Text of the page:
Medical Conditions/Terminology Series:
Acute vs. Chronic
Acute conditions are severe and sudden in onset. The term can describe anything from a broken bone to an asthma attack. Acute injuries often require immediate medical attention or first aid. Acute Pain is pain that is an immediate onset and can be associated with a sudden/new injury or condition.
A chronic condition, by contrast, is a long-developing syndrome, or one that simply develops slowly. It is persistent or ongoing, such as osteoporosis or asthma. Degenerative changes would be chronic. Chronic conditions often are a result of overuse injuries. Chronic injuries often have mild, nagging/vague/subtle symptoms.
- For instance mild pain that is frequent or constant would be chronic in nature. However, chronic conditions can develop into a significant problem, which can lead to an acute secondary condition.
- A chronic impingement of the shoulder can precipitate a rotator cuff tear resulting in acute pain / symptoms.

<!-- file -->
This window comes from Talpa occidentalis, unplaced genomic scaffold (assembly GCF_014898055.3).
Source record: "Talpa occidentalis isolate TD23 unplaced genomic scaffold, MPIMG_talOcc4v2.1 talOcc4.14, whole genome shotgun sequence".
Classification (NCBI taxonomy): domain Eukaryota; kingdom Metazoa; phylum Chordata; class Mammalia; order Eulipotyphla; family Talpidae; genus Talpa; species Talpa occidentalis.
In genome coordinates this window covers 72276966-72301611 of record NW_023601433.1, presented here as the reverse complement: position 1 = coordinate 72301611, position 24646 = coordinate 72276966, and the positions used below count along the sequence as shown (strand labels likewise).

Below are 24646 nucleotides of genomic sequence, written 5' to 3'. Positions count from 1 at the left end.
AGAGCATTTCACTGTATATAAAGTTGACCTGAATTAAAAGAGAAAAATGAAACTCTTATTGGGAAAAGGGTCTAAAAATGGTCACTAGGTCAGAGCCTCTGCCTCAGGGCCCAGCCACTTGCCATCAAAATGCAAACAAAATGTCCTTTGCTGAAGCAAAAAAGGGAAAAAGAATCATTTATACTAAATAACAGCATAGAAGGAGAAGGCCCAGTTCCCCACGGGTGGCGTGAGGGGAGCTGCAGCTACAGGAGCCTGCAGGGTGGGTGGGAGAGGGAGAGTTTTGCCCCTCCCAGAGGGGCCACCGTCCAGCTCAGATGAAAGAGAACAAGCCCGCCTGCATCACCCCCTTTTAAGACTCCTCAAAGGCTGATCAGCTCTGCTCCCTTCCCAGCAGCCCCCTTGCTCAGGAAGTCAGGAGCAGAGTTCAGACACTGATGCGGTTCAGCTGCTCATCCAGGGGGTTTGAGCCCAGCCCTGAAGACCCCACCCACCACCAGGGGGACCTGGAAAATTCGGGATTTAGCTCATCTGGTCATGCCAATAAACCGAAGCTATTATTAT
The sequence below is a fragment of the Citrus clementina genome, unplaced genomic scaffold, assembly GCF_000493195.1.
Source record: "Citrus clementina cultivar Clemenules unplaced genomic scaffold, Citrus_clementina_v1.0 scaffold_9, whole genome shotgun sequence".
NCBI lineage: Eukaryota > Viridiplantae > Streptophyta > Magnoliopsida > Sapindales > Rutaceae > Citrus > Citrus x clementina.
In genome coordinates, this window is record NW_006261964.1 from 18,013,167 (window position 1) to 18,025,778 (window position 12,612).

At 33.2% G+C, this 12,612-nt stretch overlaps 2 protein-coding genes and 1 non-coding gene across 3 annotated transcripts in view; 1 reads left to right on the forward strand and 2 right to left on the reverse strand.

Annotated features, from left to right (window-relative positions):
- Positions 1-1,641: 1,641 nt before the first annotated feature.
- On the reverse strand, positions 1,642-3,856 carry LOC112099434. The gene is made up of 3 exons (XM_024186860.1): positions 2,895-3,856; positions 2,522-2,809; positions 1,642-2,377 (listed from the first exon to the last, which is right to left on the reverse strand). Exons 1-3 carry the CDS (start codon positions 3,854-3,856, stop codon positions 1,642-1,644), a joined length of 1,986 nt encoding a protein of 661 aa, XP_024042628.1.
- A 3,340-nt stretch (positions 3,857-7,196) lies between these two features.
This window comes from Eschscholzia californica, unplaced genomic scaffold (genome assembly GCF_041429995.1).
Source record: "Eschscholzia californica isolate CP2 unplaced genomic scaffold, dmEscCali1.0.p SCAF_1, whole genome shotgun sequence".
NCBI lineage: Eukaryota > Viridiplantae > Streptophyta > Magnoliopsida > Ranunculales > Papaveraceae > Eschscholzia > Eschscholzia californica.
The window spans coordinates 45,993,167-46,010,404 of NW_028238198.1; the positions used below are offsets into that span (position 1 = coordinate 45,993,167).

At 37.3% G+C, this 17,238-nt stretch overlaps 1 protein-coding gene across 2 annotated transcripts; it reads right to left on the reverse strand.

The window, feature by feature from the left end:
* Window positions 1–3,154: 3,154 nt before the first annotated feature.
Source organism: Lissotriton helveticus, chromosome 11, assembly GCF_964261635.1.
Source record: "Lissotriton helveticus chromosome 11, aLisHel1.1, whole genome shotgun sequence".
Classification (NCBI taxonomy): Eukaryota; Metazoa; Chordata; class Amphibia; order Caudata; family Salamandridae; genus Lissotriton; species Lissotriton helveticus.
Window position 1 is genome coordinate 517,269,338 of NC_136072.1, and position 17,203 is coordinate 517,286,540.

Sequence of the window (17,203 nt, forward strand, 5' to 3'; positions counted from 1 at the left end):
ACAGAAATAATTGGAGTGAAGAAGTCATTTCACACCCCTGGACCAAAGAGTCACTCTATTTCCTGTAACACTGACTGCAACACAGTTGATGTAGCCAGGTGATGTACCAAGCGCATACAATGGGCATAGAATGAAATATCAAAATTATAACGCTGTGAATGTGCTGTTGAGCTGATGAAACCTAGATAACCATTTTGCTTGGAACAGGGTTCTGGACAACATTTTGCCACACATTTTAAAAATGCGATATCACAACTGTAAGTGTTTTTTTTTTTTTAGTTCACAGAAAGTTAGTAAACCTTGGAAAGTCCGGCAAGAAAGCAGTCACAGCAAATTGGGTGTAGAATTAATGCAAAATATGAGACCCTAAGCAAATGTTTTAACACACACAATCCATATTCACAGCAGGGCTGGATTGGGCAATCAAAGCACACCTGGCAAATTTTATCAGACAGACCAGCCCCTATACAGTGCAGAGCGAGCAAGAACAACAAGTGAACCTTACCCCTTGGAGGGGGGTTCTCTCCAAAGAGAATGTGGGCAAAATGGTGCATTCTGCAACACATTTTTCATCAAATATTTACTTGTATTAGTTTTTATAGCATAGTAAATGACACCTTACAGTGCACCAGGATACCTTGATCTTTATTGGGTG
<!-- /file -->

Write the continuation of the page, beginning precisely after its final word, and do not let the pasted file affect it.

Acute and chronic conditions are often seen together. For example:
- Osteoporosis, a chronic condition, may cause or lead to a broken bone. The broken bone would be an acute condition.
- An acute asthma attack occurs in the midst of the chronic disease of asthma. Acute conditions, such as a first asthma attack, may lead to a chronic syndrome if untreated.
- Diabetes (chronic condition) can sometimes lead to or precipitate other chronic conditions such as heart disease, hypertension, or an acute condition such as a skin infection.
- Acute knee injury
- Diabetes type 1 or 2 (Chronic)
- Chronic, degenerative changes
- Acute fracture